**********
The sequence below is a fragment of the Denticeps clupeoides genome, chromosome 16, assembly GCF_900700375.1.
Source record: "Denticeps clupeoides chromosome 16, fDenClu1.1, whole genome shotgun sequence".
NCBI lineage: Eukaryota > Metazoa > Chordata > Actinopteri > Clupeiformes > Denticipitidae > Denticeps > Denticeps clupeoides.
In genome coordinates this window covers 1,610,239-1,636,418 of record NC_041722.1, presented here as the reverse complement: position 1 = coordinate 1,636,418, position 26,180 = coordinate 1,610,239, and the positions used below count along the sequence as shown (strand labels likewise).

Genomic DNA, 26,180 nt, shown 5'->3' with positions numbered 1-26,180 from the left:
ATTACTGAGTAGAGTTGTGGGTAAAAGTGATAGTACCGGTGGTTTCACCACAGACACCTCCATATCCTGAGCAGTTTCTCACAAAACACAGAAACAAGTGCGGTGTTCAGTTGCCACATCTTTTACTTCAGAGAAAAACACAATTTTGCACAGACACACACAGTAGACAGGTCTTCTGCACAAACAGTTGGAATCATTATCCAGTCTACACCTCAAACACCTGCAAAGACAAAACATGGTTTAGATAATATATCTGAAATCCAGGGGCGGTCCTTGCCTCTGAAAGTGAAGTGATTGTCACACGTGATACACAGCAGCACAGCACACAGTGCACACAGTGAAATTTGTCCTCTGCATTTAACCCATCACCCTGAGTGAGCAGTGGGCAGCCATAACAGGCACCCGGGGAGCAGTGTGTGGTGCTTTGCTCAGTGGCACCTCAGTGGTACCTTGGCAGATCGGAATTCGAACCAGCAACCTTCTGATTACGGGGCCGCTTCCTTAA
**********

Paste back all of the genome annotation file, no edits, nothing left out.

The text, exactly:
The sequence below is a fragment of the Denticeps clupeoides genome, chromosome 16, assembly GCF_900700375.1.
Source record: "Denticeps clupeoides chromosome 16, fDenClu1.1, whole genome shotgun sequence".
NCBI lineage: Eukaryota > Metazoa > Chordata > Actinopteri > Clupeiformes > Denticipitidae > Denticeps > Denticeps clupeoides.
In genome coordinates this window covers 1,610,239-1,636,418 of record NC_041722.1, presented here as the reverse complement: position 1 = coordinate 1,636,418, position 26,180 = coordinate 1,610,239, and the positions used below count along the sequence as shown (strand labels likewise).

Genomic DNA, 26,180 nt, shown 5'->3' with positions numbered 1-26,180 from the left:
ATTACTGAGTAGAGTTGTGGGTAAAAGTGATAGTACCGGTGGTTTCACCACAGACACCTCCATATCCTGAGCAGTTTCTCACAAAACACAGAAACAAGTGCGGTGTTCAGTTGCCACATCTTTTACTTCAGAGAAAAACACAATTTTGCACAGACACACACAGTAGACAGGTCTTCTGCACAAACAGTTGGAATCATTATCCAGTCTACACCTCAAACACCTGCAAAGACAAAACATGGTTTAGATAATATATCTGAAATCCAGGGGCGGTCCTTGCCTCTGAAAGTGAAGTGATTGTCACACGTGATACACAGCAGCACAGCACACAGTGCACACAGTGAAATTTGTCCTCTGCATTTAACCCATCACCCTGAGTGAGCAGTGGGCAGCCATAACAGGCACCCGGGGAGCAGTGTGTGGTGCTTTGCTCAGTGGCACCTCAGTGGTACCTTGGCAGATCGGAATTCGAACCAGCAACCTTCTGATTACGGGGCCGCTTCCTTAA